The Royal College of Nursing (RCN) today launches its ‘Fair Pay for Nursing’ campaign to demand a 12.5% pay rise for nursing staff across the UK.
Focussing initially on an immediate pay rise for nursing staff in the NHS across the UK, it aims to raise the bar, and so also benefit nursing staff working for independent employers.
Following engagement with RCN members, the ‘Fair Pay for Nursing’ campaign aims to secure a fully funded 12.5% pay increase for all staff covered by Agenda for Change, as part of a one-year deal that applies equally to all bands.
The RCN says a pay rise will:
- recognise the skill, accountability and expertise of a safety critical profession;
- recognise that the salaries of nursing staff have not kept pace with increases in the cost of living; and
- help provide safe and effective patient care for all people of the UK by addressing the staffing crisis within nursing.
Today, there are an estimated 50,000 registered nurse vacancies in the NHS in the UK, impacting the safety of patients as well as morale and well-being in the nursing profession – at a time when these are crucial.
Worryingly, there are signs that the pressures on the nursing workforce could increase. A recent survey of 42,000 RCN members showed that 35% are thinking of leaving the profession this year, with more than half citing pay as a factor.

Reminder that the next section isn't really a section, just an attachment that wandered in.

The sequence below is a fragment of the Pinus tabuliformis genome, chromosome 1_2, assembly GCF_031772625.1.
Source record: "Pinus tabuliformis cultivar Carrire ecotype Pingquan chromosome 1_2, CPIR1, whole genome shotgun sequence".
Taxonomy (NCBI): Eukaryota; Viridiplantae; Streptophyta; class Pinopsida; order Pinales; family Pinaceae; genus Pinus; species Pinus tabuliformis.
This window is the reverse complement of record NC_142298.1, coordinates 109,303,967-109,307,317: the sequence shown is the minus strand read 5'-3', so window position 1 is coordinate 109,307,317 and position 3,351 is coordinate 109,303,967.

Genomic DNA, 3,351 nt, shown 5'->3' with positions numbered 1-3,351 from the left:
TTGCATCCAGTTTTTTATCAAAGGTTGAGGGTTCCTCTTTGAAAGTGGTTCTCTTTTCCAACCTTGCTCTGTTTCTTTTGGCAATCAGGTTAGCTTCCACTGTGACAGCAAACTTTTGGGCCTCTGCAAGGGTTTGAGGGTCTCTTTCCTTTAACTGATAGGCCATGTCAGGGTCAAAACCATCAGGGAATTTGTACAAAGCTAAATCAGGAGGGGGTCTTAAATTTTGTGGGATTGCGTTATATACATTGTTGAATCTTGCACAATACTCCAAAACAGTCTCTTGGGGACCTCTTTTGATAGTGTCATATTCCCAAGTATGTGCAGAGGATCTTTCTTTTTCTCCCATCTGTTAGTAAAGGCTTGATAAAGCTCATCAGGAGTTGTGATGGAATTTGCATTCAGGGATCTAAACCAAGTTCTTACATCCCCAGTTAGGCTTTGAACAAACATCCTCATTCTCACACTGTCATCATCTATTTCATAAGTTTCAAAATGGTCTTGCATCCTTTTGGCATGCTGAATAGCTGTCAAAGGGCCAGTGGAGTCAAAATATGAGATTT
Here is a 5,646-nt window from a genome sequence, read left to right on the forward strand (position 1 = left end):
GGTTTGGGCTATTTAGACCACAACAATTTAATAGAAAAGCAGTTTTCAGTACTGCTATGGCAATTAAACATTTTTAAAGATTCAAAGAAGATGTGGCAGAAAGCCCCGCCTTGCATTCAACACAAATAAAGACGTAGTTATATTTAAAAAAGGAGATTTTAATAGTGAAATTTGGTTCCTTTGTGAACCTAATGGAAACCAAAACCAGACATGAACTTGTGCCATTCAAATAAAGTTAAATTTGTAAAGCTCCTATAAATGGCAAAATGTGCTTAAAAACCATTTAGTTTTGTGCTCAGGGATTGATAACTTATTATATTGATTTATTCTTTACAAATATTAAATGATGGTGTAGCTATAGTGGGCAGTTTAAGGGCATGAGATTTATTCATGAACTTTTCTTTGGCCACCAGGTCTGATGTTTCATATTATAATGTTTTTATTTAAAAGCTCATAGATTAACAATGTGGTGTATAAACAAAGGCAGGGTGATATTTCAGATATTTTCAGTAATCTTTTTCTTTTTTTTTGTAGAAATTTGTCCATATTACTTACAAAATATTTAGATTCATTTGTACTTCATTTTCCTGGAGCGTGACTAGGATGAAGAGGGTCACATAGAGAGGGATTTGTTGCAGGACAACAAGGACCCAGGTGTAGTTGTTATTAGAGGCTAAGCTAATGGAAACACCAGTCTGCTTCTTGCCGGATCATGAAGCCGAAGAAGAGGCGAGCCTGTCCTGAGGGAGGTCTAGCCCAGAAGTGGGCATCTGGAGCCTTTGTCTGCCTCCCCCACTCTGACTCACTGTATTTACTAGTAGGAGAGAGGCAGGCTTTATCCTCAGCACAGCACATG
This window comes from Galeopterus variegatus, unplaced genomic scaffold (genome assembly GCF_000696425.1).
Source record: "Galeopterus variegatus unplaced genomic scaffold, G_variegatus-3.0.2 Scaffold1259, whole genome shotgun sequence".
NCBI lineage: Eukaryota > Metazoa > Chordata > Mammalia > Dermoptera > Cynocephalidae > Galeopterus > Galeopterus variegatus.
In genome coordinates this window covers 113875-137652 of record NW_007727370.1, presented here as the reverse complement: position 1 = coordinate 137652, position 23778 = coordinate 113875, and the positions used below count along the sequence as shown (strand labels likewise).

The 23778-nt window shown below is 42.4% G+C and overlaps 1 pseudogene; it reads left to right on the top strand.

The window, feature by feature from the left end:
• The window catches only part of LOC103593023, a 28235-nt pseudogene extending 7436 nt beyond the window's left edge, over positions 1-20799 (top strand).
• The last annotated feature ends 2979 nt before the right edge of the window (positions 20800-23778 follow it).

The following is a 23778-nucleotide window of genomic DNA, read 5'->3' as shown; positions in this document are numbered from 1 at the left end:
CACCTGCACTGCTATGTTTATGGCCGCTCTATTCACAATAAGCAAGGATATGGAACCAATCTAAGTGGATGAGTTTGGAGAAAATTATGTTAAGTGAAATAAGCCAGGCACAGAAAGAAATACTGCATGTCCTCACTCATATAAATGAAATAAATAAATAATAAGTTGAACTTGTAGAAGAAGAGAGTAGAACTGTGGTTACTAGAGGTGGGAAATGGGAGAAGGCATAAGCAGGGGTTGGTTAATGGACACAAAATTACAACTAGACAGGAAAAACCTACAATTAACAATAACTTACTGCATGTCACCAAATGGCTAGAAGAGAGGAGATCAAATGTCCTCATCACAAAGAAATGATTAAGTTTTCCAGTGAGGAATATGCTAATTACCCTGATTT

Dame Donna Kinnair, Chief Executive and General Secretary of the Royal College of Nursing, said:
“The Fair Pay for Nursing campaign is about recognising the skill, experience and responsibility demonstrated every day, in every year, by nursing support workers, nursing associates, registered nurses and all members of the profession.
“This is about more than the profession’s response to COVID-19 – it is about increasing the attractiveness of the profession, to fill tens of thousands of unfilled nursing jobs and reach safe staffing levels. It is time to pay nursing staff fairly.”
Pat Cullen, Director of the RCN in Northern Ireland added:
“Nurses in Northern Ireland are only too aware of the impact of not having enough nurses to care for patients. This is why they took the difficult decision to take industrial action earlier this year and why we fought so hard for the guarantee that safe nurse staffing legislation would be implemented here.
“We need to ensure that nursing remains an attractive profession and that we are training and retaining the right numbers of nurses in order to do this. The public have made it clear that they value the profession – we must ensure their pay reflects this.”
Graham Revie, Chair of the RCN’s Trade Union Committee, said:
“Our pay demand reflects the knowledge, skills and responsibilities of the complex job we do. RCN members have told us they expect things to change, and we will fight for that change. The RCN is its members and together we can achieve fair pay for nursing.
“Funding our health and care system is a political choice. Nursing is the largest heath and care workforce in the UK. It has been underfunded, understaffed and undervalued. The government should make the right choice now.”
The RCN will continue to work with other health unions to call on the UK governments to provide nursing and health care staff with an early and substantive pay rise.